June 6

IPv6 Kubernetes – Improving External Access Performance

v1.2 – June 14th 2018

Summary

With current Kubernetes IPv6 only clusters (v1.9.0+), a brute force approach was taken, to deal with the outside world. Since there are some external sites that are IPv4 only, Kubernetes was set up with a NAT64 and DNS64 server to treat all external destinations as IPv4 only.

Here, we’ll talk about ways to more intelligently handle external sites, using IPv6 access, when possible. The result is an improvement in performance, both in space and time.

 

What We Have Today

Let’s use an example of a pod on a minion node of a three node, bare-metal, IPv6 only Kubernetes cluster, trying to ping google.com.

First, the pod requests a lookup of the destination name, to obtain the IP address. Since not all destinations support IPv6 (e.g. github.com), the DNS64 server in the cluster is configured to always use the A record (IPv4) and ignore any AAAA record (IPv6). The IPv4 address will be embedded into a synthesized IPv6 address, using the configured prefix. In this example, the address 216.58.217.78 is combined with the fd00:10:64:ff9b:: prefix to get fd00:10:64:ff9b::d83a:d94e.

The pod (fd00:40::3:0:0:4e7) will then send a ping request, out it’s interface (to fd00:10:64:ff9b::d839:d94e), as shown at (A) in the diagram below.

The ping request will cross the local bridge, br0, and the routing table on the node will direct the packet, over the pod network, to the master node. The packet will be sent (B) from the minion node’s eth1 interface (fd00:20::3) to the master node’s pod network interface (eth1). The route on the master node, will direct the packet to the NAT64 server (a container), over the veth interface.

The NAT64 server (C) creates mapping of source IPv6 address (at this point the minion node’s pod network interface fd00:20::3) to a private IPv4 address (172.18.0.53) from a locally maintained pool. It will extract the destination IPv4 address (216.58.217.78) and send the ping to the master node (D), where iptables employs SNAT to map the private IPv4 address to the node’s IPv4 address (e.g. 10.1.1.2).

Finally, the packet is sent out the main interface (E) to the next hop, which would also do SNAT for this local IPv4 address.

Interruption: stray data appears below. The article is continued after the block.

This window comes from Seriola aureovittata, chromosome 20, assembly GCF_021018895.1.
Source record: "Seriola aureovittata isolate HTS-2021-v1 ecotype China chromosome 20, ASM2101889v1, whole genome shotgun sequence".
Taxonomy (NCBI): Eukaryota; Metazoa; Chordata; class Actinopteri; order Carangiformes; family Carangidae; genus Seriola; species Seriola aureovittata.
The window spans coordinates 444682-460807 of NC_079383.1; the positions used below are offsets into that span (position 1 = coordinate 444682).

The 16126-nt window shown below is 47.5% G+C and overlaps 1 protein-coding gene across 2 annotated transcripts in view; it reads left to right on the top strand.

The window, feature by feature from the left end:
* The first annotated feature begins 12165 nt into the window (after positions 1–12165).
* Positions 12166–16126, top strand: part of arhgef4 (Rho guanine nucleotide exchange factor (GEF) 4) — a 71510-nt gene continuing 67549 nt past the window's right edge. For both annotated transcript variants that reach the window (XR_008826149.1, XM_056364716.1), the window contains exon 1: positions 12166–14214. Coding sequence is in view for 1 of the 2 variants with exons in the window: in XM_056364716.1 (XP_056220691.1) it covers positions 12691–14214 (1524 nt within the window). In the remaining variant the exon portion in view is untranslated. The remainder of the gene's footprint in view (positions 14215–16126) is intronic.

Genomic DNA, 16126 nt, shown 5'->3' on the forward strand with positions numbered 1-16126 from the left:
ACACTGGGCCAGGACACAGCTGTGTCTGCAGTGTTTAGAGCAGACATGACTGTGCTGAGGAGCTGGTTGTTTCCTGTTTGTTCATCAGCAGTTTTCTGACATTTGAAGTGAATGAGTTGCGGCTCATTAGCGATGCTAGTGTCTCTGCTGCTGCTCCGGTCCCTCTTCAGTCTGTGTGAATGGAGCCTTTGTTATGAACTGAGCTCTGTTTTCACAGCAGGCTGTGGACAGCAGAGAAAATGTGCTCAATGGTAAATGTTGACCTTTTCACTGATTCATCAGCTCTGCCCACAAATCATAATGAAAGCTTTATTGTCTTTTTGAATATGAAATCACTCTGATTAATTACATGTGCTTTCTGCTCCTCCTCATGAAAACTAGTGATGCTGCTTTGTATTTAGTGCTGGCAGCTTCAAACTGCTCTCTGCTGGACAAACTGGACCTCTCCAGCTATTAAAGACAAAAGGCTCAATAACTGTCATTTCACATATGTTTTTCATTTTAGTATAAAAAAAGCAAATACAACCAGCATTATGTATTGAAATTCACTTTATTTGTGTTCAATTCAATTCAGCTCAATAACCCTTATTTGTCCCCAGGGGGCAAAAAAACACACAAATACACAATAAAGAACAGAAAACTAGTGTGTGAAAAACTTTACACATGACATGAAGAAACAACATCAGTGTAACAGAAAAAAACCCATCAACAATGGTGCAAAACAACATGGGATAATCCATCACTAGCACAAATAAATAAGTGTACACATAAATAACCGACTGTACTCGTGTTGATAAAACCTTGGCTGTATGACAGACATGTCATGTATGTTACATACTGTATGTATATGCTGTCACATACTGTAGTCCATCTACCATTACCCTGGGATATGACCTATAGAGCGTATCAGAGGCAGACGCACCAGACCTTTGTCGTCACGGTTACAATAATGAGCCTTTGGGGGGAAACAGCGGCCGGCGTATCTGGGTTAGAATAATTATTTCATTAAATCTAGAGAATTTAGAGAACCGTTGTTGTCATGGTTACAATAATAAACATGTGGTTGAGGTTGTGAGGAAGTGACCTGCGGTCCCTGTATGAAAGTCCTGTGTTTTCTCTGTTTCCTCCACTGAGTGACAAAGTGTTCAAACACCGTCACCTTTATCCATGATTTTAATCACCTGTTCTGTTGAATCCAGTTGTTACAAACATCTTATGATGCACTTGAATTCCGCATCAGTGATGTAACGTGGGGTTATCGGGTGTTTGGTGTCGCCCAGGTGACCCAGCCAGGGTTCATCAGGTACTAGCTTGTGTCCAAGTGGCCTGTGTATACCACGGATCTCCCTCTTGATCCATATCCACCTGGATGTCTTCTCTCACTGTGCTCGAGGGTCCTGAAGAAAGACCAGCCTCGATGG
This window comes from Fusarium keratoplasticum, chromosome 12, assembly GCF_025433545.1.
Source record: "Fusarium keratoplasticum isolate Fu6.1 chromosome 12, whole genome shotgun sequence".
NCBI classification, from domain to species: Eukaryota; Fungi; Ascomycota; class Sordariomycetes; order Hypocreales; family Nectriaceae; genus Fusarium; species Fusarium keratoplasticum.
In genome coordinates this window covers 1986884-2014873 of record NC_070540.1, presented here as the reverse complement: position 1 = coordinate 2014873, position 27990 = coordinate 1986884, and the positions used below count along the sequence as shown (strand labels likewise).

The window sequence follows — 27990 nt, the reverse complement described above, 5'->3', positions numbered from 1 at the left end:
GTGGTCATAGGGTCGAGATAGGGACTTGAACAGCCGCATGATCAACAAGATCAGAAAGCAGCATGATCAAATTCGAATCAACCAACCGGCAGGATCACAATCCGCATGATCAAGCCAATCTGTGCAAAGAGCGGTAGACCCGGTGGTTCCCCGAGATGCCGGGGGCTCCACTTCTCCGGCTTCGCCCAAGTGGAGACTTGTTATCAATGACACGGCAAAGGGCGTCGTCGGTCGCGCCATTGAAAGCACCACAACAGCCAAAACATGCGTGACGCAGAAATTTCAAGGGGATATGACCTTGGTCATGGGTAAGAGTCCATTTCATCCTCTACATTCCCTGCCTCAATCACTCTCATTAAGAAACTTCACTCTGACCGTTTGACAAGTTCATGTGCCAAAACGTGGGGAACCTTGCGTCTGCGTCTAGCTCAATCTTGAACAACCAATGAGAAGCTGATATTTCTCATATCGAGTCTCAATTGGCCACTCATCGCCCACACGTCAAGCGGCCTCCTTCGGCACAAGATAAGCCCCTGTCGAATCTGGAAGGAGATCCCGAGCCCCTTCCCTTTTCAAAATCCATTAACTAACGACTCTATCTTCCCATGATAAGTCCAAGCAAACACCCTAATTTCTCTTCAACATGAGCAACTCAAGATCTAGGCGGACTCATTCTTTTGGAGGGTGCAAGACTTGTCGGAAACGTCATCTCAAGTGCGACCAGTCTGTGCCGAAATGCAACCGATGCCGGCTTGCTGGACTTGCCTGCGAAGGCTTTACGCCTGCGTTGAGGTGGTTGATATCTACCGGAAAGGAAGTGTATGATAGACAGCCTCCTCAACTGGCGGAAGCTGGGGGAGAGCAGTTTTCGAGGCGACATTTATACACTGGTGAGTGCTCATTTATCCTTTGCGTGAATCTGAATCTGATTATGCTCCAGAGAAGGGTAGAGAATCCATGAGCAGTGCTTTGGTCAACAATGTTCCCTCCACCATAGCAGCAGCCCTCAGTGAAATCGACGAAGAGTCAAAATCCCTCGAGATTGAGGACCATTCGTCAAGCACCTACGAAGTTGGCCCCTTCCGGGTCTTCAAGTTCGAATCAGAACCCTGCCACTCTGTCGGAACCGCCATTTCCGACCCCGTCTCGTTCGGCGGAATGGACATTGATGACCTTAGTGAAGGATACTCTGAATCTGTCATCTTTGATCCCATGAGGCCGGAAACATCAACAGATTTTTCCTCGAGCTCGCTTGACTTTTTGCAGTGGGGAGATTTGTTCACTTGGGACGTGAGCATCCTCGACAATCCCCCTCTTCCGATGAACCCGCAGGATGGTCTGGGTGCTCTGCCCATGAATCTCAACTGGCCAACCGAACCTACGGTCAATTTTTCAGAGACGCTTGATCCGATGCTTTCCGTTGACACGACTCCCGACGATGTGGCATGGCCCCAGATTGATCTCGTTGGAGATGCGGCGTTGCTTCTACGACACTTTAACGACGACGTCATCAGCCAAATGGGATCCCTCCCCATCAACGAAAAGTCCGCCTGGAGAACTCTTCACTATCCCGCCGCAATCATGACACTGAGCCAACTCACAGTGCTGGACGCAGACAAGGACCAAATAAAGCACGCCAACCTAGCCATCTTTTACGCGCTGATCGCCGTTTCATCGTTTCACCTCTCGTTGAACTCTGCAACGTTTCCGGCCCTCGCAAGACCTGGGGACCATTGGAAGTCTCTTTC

The ping response would follow the reverse route thought the NAT64 server, to the minon node, and finally the pod.

 

Improvements For IPv6 External Sites

We can, however, configure the DNS64 to allow AAAA records to be used, for external destinations that support IPv6 addressing.

In this example,  the DNS lookup would return the AAAA record for google.com (2607:f8b0:4004:801::200e) and the pod shown at (A) would send a ping to that address, as shown in the diagram below.

The ping request would traverse the local bridge, br0, and the routing table on the minion node would direct the packet out the main interface (eth0), and using SNAT, would use the IP of the node as the source address (2001:db8::100), as shown at (B). The packet would be sent to the next hop, where SNAT may occur, if the minion node’s IPv6 address is not public.

The ping response would follow the reverse route, into the minion node, and to the pod.

This avoids sending the packets to the master node’s NAT64 server, where translation and mapping is performed, both a time and space savings (no mapping table needed).

 

Bare Metal Implementation Details

The Lazyjack tool has been modified (in v1.1.0+) to allow the user to specify whether or not destinations that support IPv6 addressing can be directly accessed, without using NAT64.

Under the dns64 section in the config.yaml, there is a new entry titled “allow_aaaa_use”, which if set to “true”, will use the AAAA records from DNS64 and directly access external IPv6 addresses. If omitted, or set to “false”, the existing mechanism of using only the A DNS record and performing NAT64 on all packets for external destinations.

Before using Lazyjack, the nodes of the cluster must be provisioned for IPv6. One each node, this includes:

  • Enabling IPv6 and IPv6 forwarding on main interface.
  • Giving the main interface (with Internet access) an IPv6 address (we used SLAAC).
  • Having a default IPv6 route that sends traffic out the main interface (done via SLAAC).
  • To preserve the default route, set sysctl accept_ra with a value of two. For example:
sudo sysctl net.ipv6.conf.eth0.accept_ra = 2

 

KubeAdm-dind-cluster (DinD) Implementation Details

As of PR 148 merging, the Kubeadm-dind-cluster tool (note the new repo location) for provisioning clusters has been updated to allow the user to enable the ability to use (IPv6) AAAA records for DNS lookups, so that unaltered IPv6 addresses can be used, rather than forcing the use of (IPv4) A records and requiring DNS64 to be used. This new capability can be enabled by setting the environment variable, DIND_ALLOW_AAAA_USE=true.

The k-d-c tool will then use a modified DNS64 configuration, and create the needed ip6tables entries on the host to allow forwarding of packets to the kubeadm-dind-net bridge, and perform SNAT for outgoing packets.

You can check the PR, and once merged, use the latest code on the master branch.

 



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Posted June 6, 2018 by pcm in category "bare-metal", "Kubernetes